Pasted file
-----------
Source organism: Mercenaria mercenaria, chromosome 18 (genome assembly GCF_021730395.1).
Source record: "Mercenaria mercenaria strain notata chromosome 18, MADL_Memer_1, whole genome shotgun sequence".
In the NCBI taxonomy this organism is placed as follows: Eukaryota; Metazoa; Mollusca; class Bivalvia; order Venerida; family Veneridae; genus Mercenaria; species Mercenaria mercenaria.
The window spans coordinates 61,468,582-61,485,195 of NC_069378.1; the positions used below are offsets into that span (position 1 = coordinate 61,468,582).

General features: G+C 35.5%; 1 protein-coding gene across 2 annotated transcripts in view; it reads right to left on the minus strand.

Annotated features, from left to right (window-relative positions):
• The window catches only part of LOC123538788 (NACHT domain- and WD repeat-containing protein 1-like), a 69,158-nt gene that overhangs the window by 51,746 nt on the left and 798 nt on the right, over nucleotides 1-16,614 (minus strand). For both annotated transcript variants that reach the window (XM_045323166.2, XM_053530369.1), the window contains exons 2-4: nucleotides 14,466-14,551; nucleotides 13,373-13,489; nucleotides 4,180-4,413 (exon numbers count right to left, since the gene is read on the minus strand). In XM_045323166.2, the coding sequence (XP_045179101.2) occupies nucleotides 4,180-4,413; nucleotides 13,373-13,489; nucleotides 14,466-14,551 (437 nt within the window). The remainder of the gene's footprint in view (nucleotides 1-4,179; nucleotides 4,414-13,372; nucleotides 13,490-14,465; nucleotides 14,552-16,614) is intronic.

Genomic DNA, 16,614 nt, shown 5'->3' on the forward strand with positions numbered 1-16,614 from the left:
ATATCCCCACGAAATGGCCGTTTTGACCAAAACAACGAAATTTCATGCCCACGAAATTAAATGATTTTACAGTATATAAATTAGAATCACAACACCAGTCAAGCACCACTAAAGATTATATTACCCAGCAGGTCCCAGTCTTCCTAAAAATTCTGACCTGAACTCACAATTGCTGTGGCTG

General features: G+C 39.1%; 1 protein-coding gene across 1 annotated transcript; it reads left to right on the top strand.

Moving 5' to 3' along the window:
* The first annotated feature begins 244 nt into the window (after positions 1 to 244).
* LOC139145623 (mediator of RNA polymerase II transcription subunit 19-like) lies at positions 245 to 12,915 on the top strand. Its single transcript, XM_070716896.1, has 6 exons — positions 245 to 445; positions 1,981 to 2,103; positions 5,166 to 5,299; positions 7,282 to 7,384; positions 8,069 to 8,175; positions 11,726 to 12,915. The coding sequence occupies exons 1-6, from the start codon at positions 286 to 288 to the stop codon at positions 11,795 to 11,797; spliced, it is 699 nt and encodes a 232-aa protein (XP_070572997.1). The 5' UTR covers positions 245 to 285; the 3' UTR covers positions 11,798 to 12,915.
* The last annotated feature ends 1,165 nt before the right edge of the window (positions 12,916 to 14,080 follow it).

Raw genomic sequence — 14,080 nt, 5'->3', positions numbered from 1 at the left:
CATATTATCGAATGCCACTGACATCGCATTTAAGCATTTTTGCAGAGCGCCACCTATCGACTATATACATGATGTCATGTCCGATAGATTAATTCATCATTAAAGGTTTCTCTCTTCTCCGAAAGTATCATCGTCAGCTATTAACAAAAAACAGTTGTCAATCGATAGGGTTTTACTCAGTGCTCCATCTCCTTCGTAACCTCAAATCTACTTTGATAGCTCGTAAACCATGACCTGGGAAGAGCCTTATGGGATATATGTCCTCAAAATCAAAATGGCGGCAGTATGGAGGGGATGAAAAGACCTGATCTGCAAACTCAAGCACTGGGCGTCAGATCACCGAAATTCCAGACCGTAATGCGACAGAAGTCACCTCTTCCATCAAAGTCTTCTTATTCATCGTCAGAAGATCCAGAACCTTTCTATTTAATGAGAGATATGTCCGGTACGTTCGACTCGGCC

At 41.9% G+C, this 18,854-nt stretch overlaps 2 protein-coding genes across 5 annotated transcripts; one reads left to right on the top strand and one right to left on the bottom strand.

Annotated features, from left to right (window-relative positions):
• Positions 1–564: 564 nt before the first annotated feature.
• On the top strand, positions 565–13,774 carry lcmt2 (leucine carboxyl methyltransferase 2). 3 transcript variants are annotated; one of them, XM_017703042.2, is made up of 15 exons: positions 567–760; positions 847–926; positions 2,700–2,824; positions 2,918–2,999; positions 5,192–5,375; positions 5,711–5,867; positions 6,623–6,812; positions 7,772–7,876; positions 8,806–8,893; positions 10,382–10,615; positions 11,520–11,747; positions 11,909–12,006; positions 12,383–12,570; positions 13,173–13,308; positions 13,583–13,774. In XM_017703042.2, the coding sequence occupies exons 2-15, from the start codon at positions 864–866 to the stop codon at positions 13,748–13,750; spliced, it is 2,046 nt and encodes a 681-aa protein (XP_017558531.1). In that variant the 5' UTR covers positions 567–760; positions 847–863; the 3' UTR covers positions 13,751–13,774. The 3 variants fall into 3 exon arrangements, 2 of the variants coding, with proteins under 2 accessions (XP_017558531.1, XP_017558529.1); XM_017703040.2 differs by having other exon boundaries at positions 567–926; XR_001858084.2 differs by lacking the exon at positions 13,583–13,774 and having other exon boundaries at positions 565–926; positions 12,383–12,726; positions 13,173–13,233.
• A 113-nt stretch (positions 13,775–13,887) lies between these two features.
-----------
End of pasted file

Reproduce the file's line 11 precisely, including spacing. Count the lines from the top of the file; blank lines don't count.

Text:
Moving 5' to 3' along the window: